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Bachelor Degree: Berklee College of Music
I started playing music and specifically the saxophone in the fourth grade. I played all throughout middle school and high school. Outside of school, I took classes at the Brooklyn Conservatory of Music and was a member of the Jazz at Lincoln Center Youth Orchestra. I started playing the bass guitar my junior year in high school. I always used to hear music in the house growing up but I first became interested in music when I was around the age of five and heard Take Five by Paul Desmond playing on the radio in the car. I liked Paul's smooth sound and became interested in jazz. From that point onward, I wanted to hear more about this thing called "jazz." The first jazz album I ever owned was "Kind of Blue" by Miles Davis. I started to listen to the likes of John Coltrane, Wayne Shorter and Sonny Rollins. Listening to these greats, I started to realize what I wanted to be in my life. What I liked about their music was not only their obvious talent, but their ability to excite and calm their listeners in a span of one song. Music allows me to say things that span further than words can cover. It’s an outlet for my thoughts. Whenever I am in a bad mood, playing and listening to jazz always brings me comfort. My goal is to spread my musical knowledge through teaching.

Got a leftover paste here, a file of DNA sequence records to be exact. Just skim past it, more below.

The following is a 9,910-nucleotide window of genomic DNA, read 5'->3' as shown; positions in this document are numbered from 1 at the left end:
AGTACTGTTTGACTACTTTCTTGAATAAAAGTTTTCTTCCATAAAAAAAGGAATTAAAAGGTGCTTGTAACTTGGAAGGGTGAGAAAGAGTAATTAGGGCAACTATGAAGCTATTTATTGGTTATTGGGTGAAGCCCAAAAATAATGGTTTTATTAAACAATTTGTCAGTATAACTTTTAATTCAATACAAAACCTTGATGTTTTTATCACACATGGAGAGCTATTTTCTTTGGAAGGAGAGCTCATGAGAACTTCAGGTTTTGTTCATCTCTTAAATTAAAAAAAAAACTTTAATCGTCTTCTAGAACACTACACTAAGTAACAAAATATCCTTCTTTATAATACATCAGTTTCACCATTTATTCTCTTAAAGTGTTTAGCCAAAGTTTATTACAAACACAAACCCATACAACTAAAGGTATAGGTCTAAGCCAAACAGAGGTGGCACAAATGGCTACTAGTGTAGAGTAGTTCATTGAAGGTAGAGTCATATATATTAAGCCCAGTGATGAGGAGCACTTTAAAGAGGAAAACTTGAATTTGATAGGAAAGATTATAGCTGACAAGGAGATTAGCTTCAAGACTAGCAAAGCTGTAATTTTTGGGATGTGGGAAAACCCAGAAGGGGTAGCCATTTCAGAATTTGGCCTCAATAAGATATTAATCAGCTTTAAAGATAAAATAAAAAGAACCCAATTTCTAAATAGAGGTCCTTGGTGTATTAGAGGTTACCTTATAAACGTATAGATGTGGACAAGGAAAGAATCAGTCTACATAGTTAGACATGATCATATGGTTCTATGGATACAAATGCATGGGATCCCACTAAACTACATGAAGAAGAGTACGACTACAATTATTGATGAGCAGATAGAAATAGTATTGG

My teaching experience dates back to when I was in high school 7 years ago.Through community service I started teaching young children about music, jazz and the saxophone. Encouraging regular practice on a consistent schedule is one of the key points I like to emphasize for younger students, as it tends to help the student progress and gain a passion for the instrument. Along with the saxophone I try to teach my students at least a basic understanding of the piano because it is the foundation of most if not all of music.
For younger students that are beginners I try to get a better understanding of their skillset by giving them and listening to to them play a simple etude. This will give me a better idea of what I think we should work on most like embouchure or breath control. Once I feel like they have a good understanding of the fundamentals of the instrument I try to give them pieces that focus more on the the technicality of the saxophone. For older students and adults I try to let them lead the lesson more by letting them sometimes pick and choose the pieces they would like to learn to keep them interested and engaged.
I feel a sense of accomplishment when I see one of my students gain an appreciation and passion for music. Because of this I think it is important that every student advances at their own speed. I encourage this by setting reachable goals for my students each lesson. My students realizing their accomplishments helps ignite their want to progress and their willingness to learn more. By trying to figure out what inspires my student, I can successfully design my instruction to their wants and needs.
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